The Looking Glass Wars by Frank Beddor

Looking Glass WarsTitle:  The Looking Glass Wars

Author:  Frank Beddor

Hardback:  364 pages

ISBN:  0803731531

From the website:

The Looking Glass Wars unabashedly challenges the world’s Carrollian Wonderland assumptions of tea parties, dormice and a curious little blonde girl to reveal an epic, cross dimensional saga of love, murder, betrayal, revenge and the endless war for Imagination. Meet the heroic, passionate, monstrous, vengeful denizens of this parallel world as they battle each other with AD-52’s and orb generators, navigate the Crystal Continuum, bet on jabberwock fights and slip each other the poisonous pink mushroom. Finally, someone got it right. This ain’t no fairytale.

Alyss Heart, heir to the Wonderland throne, was forced to flee through the Pool of Tears after a bloody palace coup staged by the murderous Redd shattered her world. Lost and alone in Victorian London, Alyss is befriended by an aspiring author to whom she tells the surreal, violent, heartbreaking story of her young life only to see it published as the nonsensical children’s sojourn Alice in Wonderland. Alyss had trusted Lewis Carroll to tell the truth so that someone, somewhere would find her and bring her home.

But Carroll had got it all wrong. He even misspelled her name! If not for the intrepid Hatter Madigan, a member of the Millinery (Wonderland’s security force) who after a 13 year search eventually tracked Alyss to London, she may have become just another society woman sipping tea in a too-tight bodice instead of returning to Wonderland to battle Redd for her rightful place as the Queen of Hearts.

I found the concept of The Looking Glass Wars by Frank Beddorto be utterly fascinating.  What if Alice Liddel as the Reverend Dodgson (aka Lewis Carroll) had been telling the truth:  She was the rightful heir to the Wonderland throne, exiled to England while her black imagination-practicing aunt Redd ruled by ursurption.  What if, in telling Dodgson, she had been hoping the book he’d write would prove her credible, but instead he’d took her for only being highly imaginative and had twisted her tale until it barely resembled the truth.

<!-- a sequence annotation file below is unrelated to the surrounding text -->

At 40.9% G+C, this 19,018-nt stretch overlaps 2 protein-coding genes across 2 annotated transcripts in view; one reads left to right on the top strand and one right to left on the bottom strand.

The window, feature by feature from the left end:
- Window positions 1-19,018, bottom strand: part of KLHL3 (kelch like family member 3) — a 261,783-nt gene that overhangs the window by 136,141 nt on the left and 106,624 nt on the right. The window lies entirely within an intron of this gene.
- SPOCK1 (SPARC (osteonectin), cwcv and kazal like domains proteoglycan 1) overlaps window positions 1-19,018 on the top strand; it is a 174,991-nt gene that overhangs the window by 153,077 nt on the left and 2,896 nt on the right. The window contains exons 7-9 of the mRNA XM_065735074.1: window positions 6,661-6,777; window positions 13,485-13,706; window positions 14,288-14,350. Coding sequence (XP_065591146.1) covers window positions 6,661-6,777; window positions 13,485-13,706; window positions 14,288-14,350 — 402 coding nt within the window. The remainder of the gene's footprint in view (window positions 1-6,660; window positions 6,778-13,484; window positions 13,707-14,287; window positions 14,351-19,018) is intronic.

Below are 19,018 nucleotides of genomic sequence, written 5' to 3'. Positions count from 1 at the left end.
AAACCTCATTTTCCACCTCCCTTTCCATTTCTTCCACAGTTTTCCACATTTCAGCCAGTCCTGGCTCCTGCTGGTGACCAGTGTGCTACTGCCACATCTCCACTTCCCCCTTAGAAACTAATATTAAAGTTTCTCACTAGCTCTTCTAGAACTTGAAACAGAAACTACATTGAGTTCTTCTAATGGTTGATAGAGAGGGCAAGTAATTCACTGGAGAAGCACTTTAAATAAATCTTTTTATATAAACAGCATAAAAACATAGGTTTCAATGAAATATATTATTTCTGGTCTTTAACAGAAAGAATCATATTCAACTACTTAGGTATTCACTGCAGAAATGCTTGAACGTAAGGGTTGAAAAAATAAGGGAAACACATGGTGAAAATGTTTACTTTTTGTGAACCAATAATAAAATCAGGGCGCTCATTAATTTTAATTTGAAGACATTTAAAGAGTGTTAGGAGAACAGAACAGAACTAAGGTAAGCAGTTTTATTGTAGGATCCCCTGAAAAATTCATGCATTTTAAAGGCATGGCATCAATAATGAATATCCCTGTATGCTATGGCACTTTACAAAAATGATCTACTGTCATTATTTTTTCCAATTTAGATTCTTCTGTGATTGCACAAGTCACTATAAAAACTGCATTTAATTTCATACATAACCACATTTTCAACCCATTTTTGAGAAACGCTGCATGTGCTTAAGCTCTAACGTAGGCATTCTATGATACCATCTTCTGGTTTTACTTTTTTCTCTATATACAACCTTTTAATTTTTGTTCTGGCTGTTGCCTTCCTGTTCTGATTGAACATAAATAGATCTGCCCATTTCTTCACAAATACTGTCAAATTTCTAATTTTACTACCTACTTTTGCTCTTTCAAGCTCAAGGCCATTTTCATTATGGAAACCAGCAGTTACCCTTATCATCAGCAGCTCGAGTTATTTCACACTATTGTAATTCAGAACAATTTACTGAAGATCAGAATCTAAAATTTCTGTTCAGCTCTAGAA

Unfortunately, either because I’m just not enough of a Wonderland fan, or I wasn’t in the right mood for the book, I found I couldn’t get into it.  I can’t say what I found “wrong” with it, can’t say what I’d wish more for or less of.  The writing is more than worthy, the concept imaginative, and it has sparked a bit of hatred from die-hard Carrollians, but it just didn’t grab me.  It has everything I like, fantasy, adventure, maybe it could’ve used more humor.  It is a mystery why it missed the target with me.

I would recommend it to anyone who likes both the Alice books and darker stories.  There are also sequels to this book, as well as one of Hatter Madigan’s tale.  I’m satisfied that my adventures in the Looking Glass Wars is ended, personally, but I will probably watch the movie when it comes out, which doesn’t seem to be planned at the moment, but I’m sure there will be one someday. 

I give The Looking Glass Wars  by Frank Beddor 3 out of 5 stars.  It just didn’t do anything for me, but that doesn’t mean you won’t enjoy it.

Here’s a trailer for the book:

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